Danish ﬁsheries and the reform of the Common Fisheries Policy
Greatest impact in the areas of discards, market policy The reform of the European Fisheries Policy is expected to bring about signiﬁcant changes in the way capture ﬁsheries are managed in the EU. Among other objectives the reform aims at a ban on discards, the sustainable exploitation of stocks, decentralised management with simpliﬁed rules, and a new market policy. What are these policy initiatives going to mean for the Danish ﬁsheries sector?
he European Commission estimates discarding at some 23 of total EU catches with a substantially higher proportion in some fisheries. A DTU Aqua report from 2012 estimates that in 2010 discards in Danish waters from commercial fleets amounted to 21,500 tonnes or 26 of total catches.
Landing obligation will prompt changes in fishing behaviour From a Danish perspective one of the most important elements of the reform of the CFP is the ban on discards and how it will be implemented. The ban on discards and the concomitant obligation to land all fish will lead to some fundamental changes both at sea and on land, feels Jakob Munkhøj Nielsen, Head of Section in the Danish AgriFish Agency. At sea, to get the most out of the possibilities offered by the reform, fishing techniques are going to have to evolve, more selective gear will need to be deployed, and fishers will need to consider which areas they fish in, so that they as far as possible catch only the targeted species and sizes. Under the landing obligation undersized fish will have to be landed, but may not be used for human consumption. To facilitate the landing of all fish the Commission envisages certain 40
Eurofish Magazine 5 / 2013
instruments, among others, the possibility for Member States to swap quotas, or to bank or borrow a limited volume of quotas between years, and de minimis rules.
Administration too must adapt to changes On land the requirement to bring in all the fish is going to introduce changes in the way the fish is handled as now landings will include product that normally would be discarded. The ban on discards will be phased in between 2015 and 2019, a timescale that has been decried by environmentalists as lacking in ambition. But, says Jakob Munkhøj Nielsen, the changes introduced by the discard ban are fundamental and are not something we can do overnight. The changes affect not only the fishers, but also the administration. Trials with fully documented fisheries have been ongoing for some years now, and we can see that scaling this up to cover whole fleets will introduce changes in the way we administer fisheries, says Mr Munkhøj Nielsen, which is also an argument for a gradual phasing-in of the changes. The best way to implement the reform will be decided by the administration together with the fishers. As before, the administration will be responsible for the legislation and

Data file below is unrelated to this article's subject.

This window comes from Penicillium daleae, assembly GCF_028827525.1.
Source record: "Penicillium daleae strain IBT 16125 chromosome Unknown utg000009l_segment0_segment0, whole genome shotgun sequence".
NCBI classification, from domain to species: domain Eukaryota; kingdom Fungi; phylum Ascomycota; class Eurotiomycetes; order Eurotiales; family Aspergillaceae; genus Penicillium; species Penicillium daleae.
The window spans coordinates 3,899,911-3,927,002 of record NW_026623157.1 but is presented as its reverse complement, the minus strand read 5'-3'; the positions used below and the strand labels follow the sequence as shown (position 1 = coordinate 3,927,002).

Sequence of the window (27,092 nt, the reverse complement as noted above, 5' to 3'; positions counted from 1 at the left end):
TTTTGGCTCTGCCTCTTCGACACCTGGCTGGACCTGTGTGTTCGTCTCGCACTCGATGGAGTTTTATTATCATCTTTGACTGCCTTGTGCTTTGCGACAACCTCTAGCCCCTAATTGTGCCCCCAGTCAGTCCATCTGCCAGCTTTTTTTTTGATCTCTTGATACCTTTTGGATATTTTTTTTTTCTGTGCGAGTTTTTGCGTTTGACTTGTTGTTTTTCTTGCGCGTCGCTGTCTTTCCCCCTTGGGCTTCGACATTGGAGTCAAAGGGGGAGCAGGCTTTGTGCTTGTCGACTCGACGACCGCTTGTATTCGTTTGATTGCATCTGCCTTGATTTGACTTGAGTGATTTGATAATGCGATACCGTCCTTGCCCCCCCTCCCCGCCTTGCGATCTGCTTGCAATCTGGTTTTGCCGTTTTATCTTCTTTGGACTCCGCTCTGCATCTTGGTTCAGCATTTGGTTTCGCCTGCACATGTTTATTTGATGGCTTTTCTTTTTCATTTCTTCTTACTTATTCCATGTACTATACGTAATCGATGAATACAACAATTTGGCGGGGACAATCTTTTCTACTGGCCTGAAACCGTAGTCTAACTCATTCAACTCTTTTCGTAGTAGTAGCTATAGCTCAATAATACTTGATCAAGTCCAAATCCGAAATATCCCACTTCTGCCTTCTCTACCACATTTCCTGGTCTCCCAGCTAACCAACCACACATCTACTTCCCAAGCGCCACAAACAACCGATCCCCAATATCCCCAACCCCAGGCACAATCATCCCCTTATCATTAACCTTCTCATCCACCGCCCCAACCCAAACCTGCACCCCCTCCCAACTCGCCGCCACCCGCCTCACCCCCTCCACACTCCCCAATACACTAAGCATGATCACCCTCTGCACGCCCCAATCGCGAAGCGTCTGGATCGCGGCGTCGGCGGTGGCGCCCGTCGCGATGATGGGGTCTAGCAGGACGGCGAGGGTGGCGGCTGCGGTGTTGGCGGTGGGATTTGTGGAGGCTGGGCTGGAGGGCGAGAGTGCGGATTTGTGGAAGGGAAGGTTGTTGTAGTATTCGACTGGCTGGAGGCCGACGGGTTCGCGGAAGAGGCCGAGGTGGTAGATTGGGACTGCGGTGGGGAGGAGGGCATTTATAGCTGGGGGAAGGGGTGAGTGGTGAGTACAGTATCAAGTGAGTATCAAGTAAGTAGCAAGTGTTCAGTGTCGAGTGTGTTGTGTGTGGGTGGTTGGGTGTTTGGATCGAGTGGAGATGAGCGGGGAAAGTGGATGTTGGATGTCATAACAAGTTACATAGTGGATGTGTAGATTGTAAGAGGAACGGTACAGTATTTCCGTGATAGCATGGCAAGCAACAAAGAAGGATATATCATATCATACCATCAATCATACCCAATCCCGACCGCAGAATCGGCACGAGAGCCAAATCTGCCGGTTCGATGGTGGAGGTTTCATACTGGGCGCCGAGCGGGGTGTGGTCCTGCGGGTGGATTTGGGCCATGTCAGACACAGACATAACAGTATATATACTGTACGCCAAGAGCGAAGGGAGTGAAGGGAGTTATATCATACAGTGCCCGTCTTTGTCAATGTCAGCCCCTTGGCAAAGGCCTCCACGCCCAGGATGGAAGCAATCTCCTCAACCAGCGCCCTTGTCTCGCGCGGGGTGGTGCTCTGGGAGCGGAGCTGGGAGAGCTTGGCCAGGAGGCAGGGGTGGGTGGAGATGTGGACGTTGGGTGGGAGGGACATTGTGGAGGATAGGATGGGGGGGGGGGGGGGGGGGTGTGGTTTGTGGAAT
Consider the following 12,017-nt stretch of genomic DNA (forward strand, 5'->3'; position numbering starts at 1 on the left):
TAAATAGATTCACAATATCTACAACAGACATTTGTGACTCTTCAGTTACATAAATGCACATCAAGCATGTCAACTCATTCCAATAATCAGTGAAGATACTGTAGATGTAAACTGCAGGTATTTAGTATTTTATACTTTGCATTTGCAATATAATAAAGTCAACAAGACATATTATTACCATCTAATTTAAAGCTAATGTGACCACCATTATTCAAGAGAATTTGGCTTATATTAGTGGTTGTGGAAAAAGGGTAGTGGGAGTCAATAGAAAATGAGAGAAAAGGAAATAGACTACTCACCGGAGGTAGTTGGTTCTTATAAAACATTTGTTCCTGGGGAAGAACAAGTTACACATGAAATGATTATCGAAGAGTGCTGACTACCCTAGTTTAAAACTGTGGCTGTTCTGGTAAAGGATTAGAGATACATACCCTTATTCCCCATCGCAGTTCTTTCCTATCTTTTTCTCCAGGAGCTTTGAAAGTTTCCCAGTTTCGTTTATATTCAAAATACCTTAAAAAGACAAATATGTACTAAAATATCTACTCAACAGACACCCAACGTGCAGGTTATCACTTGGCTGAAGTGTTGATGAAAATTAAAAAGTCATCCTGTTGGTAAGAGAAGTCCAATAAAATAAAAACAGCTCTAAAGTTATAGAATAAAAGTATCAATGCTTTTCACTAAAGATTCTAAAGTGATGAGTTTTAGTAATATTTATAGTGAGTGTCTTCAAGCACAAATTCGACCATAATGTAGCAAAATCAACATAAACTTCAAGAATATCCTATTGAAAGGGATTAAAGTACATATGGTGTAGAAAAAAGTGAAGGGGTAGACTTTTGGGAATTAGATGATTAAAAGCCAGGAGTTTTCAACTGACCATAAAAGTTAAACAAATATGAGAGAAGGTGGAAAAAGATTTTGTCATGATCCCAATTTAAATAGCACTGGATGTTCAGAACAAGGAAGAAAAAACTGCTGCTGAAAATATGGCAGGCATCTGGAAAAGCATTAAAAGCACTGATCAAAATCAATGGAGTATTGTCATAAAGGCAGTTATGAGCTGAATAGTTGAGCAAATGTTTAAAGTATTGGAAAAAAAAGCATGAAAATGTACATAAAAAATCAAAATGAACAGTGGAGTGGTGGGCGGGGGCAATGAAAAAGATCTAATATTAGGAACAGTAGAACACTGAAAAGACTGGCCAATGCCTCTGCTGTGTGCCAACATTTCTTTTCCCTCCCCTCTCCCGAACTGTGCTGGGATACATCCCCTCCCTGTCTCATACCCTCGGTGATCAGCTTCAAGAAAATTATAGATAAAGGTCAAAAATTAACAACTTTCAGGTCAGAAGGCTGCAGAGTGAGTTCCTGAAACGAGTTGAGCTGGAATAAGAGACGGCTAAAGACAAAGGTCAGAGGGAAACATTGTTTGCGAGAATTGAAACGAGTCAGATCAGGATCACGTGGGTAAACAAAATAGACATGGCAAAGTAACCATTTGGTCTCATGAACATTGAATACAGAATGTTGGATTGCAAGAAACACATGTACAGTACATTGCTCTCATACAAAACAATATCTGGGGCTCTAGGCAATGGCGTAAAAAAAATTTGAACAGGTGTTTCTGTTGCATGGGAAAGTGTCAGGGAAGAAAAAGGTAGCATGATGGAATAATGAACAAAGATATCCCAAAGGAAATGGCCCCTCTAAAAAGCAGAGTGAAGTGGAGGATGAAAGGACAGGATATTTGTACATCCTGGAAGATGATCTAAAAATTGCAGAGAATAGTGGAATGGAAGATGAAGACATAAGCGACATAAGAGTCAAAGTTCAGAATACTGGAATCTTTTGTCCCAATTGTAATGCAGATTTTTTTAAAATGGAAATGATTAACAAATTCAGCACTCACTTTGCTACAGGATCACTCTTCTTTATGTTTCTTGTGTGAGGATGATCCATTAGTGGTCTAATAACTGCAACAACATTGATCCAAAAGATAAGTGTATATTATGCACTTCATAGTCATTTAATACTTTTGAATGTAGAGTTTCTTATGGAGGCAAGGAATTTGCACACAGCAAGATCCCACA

for policing it, but will also be able to offer incentives in the form of support from the new European Maritime and Fisheries Fund to achieve the outcomes it wants. Among other effects the phasing out of discards is expected to lead to more reliable data on fisheries and ultimately better management policies.
Regionalisation already being practised In other senses the reform will perhaps not make a drastic difference on the ground in Denmark. Regionalisation, for example, another pillar of the reform, acknowledges that regions may have their own unique priorities not shared with other regions. A local artisanal fishing community may have different requirements from a similar community in another part of Europe. Under regionalisation Member States can design and, after Commission adoption, implement measures specifically suited to fisheries in their region as long as they meet the targets set by the EU management plan or other conservation measure. In certain Danish waters this is largely the case already, says Jakob Munkhøj Nielsen. The Commission has presented a regulation for a discard ban in the Skagerrak based on a
ministers declaration agreed between Denmark, Sweden and non-EU Member State, Norway. Similarly, discussions about the implementation of a ban on discards in the Baltic Sea are also ongoing among countries in the region within the Baltfish Forum. These discussions are already happening under the existing policy regime and this is not expected to change dramatically when the reform officially becomes policy. Personally, says Mr Munkhøj Nielsen, coming from a small Member State like Denmark, I find the Commission plays a useful role mediating between countries during negotiations, whether about fisheries or any other subject. And if Member States cannot come to an agreement the ball lands back in the Commission’s court in any case. So even under a more regionalised approach to the CFP I find it to be important that the Commission still plays an active mediating role in policy-making.
Intervention support will be missed The reform includes also a new Market Policy that is intended to support the aims of the CFP for greater transparency, a level playing field for all fisheries and aquaculture products marketed in the EU, and greater www.eurofishmagazine.com